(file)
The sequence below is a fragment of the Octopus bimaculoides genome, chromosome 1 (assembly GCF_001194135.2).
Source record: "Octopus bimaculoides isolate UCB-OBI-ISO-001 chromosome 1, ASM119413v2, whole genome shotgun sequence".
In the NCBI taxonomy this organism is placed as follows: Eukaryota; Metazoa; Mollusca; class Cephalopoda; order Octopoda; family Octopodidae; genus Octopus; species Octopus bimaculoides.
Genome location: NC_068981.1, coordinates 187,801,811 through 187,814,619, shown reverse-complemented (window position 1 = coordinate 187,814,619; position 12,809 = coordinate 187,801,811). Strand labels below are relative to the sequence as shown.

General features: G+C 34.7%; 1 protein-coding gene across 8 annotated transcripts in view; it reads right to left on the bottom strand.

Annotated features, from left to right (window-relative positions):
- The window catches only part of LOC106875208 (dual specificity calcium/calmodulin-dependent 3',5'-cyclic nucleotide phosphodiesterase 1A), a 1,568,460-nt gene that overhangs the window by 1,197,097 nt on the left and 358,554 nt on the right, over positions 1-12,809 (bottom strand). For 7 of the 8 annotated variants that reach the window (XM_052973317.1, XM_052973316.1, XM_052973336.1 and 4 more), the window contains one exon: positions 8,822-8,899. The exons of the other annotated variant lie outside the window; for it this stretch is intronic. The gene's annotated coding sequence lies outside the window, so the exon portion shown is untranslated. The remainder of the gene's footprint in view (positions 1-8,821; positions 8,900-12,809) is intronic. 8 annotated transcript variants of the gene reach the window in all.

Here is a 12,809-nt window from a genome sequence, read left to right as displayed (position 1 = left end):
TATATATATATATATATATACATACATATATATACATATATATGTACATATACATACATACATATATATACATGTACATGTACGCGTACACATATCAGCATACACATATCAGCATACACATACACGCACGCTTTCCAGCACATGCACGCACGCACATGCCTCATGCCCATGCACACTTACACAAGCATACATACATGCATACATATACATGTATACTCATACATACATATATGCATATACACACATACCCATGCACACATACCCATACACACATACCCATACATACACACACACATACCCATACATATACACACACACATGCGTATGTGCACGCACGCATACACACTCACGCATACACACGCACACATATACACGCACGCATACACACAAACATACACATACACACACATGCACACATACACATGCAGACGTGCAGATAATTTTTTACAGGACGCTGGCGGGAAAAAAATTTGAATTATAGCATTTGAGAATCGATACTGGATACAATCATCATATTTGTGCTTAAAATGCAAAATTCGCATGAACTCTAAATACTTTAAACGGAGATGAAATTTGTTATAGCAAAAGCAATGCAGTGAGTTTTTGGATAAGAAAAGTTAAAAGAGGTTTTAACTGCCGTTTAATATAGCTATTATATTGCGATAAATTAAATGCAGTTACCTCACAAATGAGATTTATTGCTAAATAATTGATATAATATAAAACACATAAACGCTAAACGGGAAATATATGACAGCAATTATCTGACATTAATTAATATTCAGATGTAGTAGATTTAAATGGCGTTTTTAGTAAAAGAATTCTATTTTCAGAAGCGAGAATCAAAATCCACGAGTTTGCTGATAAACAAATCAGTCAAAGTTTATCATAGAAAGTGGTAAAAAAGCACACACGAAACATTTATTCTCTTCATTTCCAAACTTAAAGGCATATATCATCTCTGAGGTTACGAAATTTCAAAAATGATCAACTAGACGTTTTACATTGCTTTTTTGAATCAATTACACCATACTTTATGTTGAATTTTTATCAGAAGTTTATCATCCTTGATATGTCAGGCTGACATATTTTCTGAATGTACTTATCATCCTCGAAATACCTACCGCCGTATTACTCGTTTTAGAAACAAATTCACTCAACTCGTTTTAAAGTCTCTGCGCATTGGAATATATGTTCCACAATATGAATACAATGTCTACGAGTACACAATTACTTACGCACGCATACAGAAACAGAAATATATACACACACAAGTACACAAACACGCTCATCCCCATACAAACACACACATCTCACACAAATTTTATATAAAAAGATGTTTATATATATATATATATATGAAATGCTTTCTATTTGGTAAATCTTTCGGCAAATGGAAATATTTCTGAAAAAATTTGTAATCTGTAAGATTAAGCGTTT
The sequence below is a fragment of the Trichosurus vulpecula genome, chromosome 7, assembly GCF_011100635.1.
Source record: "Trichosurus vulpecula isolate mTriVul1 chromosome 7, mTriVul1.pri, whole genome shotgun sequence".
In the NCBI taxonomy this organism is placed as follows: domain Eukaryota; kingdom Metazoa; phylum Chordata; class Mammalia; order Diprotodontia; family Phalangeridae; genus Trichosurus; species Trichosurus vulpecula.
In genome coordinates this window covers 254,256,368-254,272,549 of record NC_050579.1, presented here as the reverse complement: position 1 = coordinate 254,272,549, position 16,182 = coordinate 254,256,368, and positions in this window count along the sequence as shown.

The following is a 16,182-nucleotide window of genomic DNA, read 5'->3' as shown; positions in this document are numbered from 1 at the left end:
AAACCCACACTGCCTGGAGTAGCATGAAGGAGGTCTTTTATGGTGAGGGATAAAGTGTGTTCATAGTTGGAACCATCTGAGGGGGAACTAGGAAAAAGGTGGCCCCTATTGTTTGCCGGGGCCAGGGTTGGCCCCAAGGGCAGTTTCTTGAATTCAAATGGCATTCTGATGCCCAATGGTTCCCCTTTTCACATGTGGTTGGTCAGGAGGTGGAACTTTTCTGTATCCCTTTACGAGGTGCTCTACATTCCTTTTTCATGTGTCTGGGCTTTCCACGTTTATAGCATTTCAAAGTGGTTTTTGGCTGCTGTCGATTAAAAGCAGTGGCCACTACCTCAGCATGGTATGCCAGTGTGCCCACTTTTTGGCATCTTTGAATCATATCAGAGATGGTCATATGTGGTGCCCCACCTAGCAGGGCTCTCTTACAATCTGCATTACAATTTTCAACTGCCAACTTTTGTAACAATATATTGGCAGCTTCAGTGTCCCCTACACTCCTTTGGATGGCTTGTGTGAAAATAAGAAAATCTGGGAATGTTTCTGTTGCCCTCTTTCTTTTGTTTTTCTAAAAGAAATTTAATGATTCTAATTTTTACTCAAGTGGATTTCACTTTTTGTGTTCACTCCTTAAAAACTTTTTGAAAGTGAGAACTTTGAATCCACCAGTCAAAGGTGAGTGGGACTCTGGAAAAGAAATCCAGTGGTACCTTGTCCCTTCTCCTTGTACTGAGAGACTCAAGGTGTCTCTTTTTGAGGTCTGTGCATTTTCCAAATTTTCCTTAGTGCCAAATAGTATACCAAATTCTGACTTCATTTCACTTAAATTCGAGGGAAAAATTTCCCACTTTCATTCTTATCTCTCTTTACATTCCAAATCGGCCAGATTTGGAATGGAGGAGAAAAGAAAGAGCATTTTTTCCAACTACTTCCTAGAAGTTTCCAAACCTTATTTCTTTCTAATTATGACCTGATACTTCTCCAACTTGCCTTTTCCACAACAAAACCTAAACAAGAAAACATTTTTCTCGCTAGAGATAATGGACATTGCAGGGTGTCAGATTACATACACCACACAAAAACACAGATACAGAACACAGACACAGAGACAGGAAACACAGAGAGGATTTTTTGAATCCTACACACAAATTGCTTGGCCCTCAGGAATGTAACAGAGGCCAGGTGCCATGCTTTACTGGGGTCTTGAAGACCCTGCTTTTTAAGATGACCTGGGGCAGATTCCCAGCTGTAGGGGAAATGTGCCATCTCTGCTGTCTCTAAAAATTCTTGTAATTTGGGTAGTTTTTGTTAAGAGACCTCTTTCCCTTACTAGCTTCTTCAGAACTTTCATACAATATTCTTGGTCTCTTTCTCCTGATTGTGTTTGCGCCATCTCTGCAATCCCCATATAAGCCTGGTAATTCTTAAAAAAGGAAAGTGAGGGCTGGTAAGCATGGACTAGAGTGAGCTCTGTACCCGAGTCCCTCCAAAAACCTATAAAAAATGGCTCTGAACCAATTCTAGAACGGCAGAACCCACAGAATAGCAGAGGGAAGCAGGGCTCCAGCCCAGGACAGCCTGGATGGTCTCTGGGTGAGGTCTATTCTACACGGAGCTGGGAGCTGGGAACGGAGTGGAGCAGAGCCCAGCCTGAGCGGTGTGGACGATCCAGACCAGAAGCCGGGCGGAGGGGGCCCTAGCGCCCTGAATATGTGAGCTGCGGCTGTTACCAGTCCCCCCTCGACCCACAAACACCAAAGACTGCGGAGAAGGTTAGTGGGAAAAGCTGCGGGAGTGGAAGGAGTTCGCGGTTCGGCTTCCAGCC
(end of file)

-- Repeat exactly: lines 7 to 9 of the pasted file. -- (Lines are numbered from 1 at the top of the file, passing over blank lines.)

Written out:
- The window catches only part of LOC106875208 (dual specificity calcium/calmodulin-dependent 3',5'-cyclic nucleotide phosphodiesterase 1A), a 1,568,460-nt gene that overhangs the window by 1,197,097 nt on the left and 358,554 nt on the right, over positions 1-12,809 (bottom strand). For 7 of the 8 annotated variants that reach the window (XM_052973317.1, XM_052973316.1, XM_052973336.1 and 4 more), the window contains one exon: positions 8,822-8,899. The exons of the other annotated variant lie outside the window; for it this stretch is intronic. The gene's annotated coding sequence lies outside the window, so the exon portion shown is untranslated. The remainder of the gene's footprint in view (positions 1-8,821; positions 8,900-12,809) is intronic. 8 annotated transcript variants of the gene reach the window in all.

Here is a 12,809-nt window from a genome sequence, read left to right as displayed (position 1 = left end):
TATATATATATATATATATACATACATATATATACATATATATGTACATATACATACATACATATATATACATGTACATGTACGCGTACACATATCAGCATACACATATCAGCATACACATACACGCACGCTTTCCAGCACATGCACGCACGCACATGCCTCATGCCCATGCACACTTACACAAGCATACATACATGCATACATATACATGTATACTCATACATACATATATGCATATACACACATACCCATGCACACATACCCATACACACATACCCATACATACACACACACATACCCATACATATACACACACACATGCGTATGTGCACGCACGCATACACACTCACGCATACACACGCACACATATACACGCACGCATACACACAAACATACACATACACACACATGCACACATACACATGCAGACGTGCAGATAATTTTTTACAGGACGCTGGCGGGAAAAAAATTTGAATTATAGCATTTGAGAATCGATACTGGATACAATCATCATATTTGTGCTTAAAATGCAAAATTCGCATGAACTCTAAATACTTTAAACGGAGATGAAATTTGTTATAGCAAAAGCAATGCAGTGAGTTTTTGGATAAGAAAAGTTAAAAGAGGTTTTAACTGCCGTTTAATATAGCTATTATATTGCGATAAATTAAATGCAGTTACCTCACAAATGAGATTTATTGCTAAATAATTGATATAATATAAAACACATAAACGCTAAACGGGAAATATATGACAGCAATTATCTGACATTAATTAATATTCAGATGTAGTAGATTTAAATGGCGTTTTTAGTAAAAGAATTCTATTTTCAGAAGCGAGAATCAAAATCCACGAGTTTGCTGATAAACAAATCAGTCAAAGTTTATCATAGAAAGTGGTAAAAAAGCACACACGAAACATTTATTCTCTTCATTTCCAAACTTAAAGGCATATATCATCTCTGAGGTTACGAAATTTCAAAAATGATCAACTAGACGTTTTACATTGCTTTTTTGAATCAATTACACCATACTTTATGTTGAATTTTTATCAGAAGTTTATCATCCTTGATATGTCAGGCTGACATATTTTCTGAATGTACTTATCATCCTCGAAATACCTACCGCCGTATTACTCGTTTTAGAAACAAATTCACTCAACTCGTTTTAAAGTCTCTGCGCATTGGAATATATGTTCCACAATATGAATACAATGTCTACGAGTACACAATTACTTACGCACGCATACAGAAACAGAAATATATACACACACAAGTACACAAACACGCTCATCCCCATACAAACACACACATCTCACACAAATTTTATATAAAAAGATGTTTATATATATATATATATATGAAATGCTTTCTATTTGGTAAATCTTTCGGCAAATGGAAATATTTCTGAAAAAATTTGTAATCTGTAAGATTAAGCGTTT